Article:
Farzi: A lesson in how to break the humdrum of mediocrity

Among the Spaghetti Houses and Angus Steakhouses in Haymarket is a north Indian bistro with good food and great value that’s well worth seeking out

Lilly Subbotin
Tuesday 23 April 2024 06:00 BST
Good food, good value, good vibes – Farzi has it all
Good food, good value, good vibes – Farzi has it all (Farzi)

It’s been a long old while since I’ve had a meal on Haymarket.

The last time had been a year eight birthday party at Planet HollyWood which, at the time, sounded like it was going to be the height of glamour and sophistication. Spoiler, it wasn’t, but I did see Peter Andre.

Planet Hollywood, for better or worse, is now permanently closed, but just across the road from where it used to be is Farzi, an Indian bistro celebrating “innovation and authenticity”, promising to blend “tradition and modernity”.

The restaurant aims to highlight the flavours of Akhan Bharat, the concept of an unidivided India, encompassing modern-day Afghanistan, Bangladesh, Bhutan, India, Maldives, Myanmar, Nepal, Pakistan, Sri Lanka and Tibet.

The first thing that stands out is the value. At £39pp you get a trio of pappadum (served, rather strangely, in wicker picnic-style basket), four starters, a choice from three mains plus rice, dhal, naan and raita, and a dessert. Considering how easy it is to spend sixty quid each in somewhere as middling as, say, The Ivy, I thought this was a good deal.

Rather than your usual mango chutney, the doms came with a gooseberry relish and a red pepper coulis. Both were vibrantly coloured, packed with flavour and set the tone for the meal’s tradition-meets-modernity ethos.

Among the starters of Old Delhi kheema, chicken pakora, amrisari fish and chevre kebab, the latter two were real standouts. The battered and gently fried fish fritters were seasoned well and wonderfully flaky, arriving with a pickled mayo that really made the dish sing. The chevre kebabs were virtually impossible to not like, given the fact they were patties made of fried cheese. Salty, indulgent and drizzled with a fantastic red pepper coulis to (just about) cut through the fat.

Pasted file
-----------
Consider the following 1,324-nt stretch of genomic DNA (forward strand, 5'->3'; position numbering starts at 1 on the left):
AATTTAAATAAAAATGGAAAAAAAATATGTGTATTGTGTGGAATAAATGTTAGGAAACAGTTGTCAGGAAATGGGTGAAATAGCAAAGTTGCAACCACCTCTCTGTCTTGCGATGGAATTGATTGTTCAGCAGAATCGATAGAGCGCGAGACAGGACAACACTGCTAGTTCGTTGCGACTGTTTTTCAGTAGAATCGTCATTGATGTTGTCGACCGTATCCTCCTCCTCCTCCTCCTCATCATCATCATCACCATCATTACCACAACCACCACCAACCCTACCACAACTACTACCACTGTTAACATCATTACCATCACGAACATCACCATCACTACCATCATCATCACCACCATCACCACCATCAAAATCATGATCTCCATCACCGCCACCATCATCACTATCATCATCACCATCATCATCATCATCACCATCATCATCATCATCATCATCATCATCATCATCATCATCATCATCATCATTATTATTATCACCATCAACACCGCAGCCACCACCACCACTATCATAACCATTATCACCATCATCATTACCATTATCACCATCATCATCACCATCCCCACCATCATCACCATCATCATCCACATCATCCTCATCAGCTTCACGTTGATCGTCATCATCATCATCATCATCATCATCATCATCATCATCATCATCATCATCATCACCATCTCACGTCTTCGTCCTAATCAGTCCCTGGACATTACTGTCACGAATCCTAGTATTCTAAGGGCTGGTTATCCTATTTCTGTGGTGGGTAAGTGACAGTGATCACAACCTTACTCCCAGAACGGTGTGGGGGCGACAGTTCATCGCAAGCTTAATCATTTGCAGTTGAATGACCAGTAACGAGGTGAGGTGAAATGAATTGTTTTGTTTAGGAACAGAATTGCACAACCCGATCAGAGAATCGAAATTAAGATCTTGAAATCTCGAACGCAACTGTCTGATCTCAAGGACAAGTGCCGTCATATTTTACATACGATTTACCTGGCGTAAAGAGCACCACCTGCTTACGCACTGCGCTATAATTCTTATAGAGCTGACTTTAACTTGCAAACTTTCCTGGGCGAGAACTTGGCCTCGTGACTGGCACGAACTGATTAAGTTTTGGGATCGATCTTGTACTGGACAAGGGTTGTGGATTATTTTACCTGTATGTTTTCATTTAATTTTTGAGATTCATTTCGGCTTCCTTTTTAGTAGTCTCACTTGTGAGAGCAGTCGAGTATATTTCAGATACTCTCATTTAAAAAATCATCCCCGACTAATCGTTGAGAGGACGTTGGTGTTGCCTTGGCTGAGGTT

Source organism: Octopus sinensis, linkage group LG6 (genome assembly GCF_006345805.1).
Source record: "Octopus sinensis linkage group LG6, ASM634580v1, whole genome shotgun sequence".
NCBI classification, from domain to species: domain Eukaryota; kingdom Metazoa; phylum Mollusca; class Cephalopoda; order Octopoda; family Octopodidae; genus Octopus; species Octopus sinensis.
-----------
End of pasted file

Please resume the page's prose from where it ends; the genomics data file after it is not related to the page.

The £39pp set menu gets you four starters to share
The £39pp set menu gets you four starters to share (Lilly Subbotin)

The chicken pakora with mint chutney were great, but also fried, and the kheema was comforting, rich and had a depth of flavour you can only achieve with real devotion, but this was also served with bread. What I’m getting as it there’s a lot of food, and this is before the mains. Don’t go to Farzi with a normal level of hungry, because you won’t stand a chance.

The curries themselves were pretty good but didn’t quite impress like the starters; guinea fowl meatballs in the yoghurt-based oshtaba were a little dry and the dhal was pleasant but a bit more watery than I’d have liked. However, lamb nihiri was earthy and splendidly spicy – the ideal friend to a zingy pineapple raita. All this came with the aforementioned rice and naan, too. I think it was at this point in the meal I undid the top button of my jeans.

The main dishes range from kheema to curries
The main dishes range from kheema to curries (Lilly Subbotin)

Our charming waiter insisted we try a couple of things outside of the Taste of Farzi menu as they’re real staples to the restaurant; Golgappa, which most may know as panipuri, were delightful, served with spiced shots to wash down the crunch; and a sort of milky chai drink that I’m still not entirely sure might have had vodka in it – it was delicious but not generally what I’d choose to drink after eating that much rich food.

Desserts were a mixed bag with a rather forgettable cheesecake swimming unnecessarily in masala chai and a fun twist on a tarte tatin – extra cinnamony and dolloped with bay leaf ice cream.

The desserts are worth saving space for, if you can
The desserts are worth saving space for, if you can (Lilly Subbotin)

Overall, Farzi is fab – particularly if an old fashioned arriving in a dome of smoke is your thing; very generous; and there’s no doubt that the kitchen is talented and highly knowledgeable – plus the staff will make you feel more than welcome. Downstairs there’s a room that can be hired out as a private space with a massive flat screen TV for either business meetings or their karaoke nights (get yourself a place that can do both, I guess).

It’s in an area that people who aren’t tourists can be forgiven for avoiding, what with being a stone’s throw from Piccadilly Circus and many a Spaghetti and Angus Steakhouse, but with Farzi (and Fallow and Zedel just round the corner) I now thankfully know of several very solid restaurants breaking up the humdrum of mediocrity.

8 Haymarket, London, SW1Y 4BP | farzilondon.com | restaurant@farzilondon.com | 020 3981 0090

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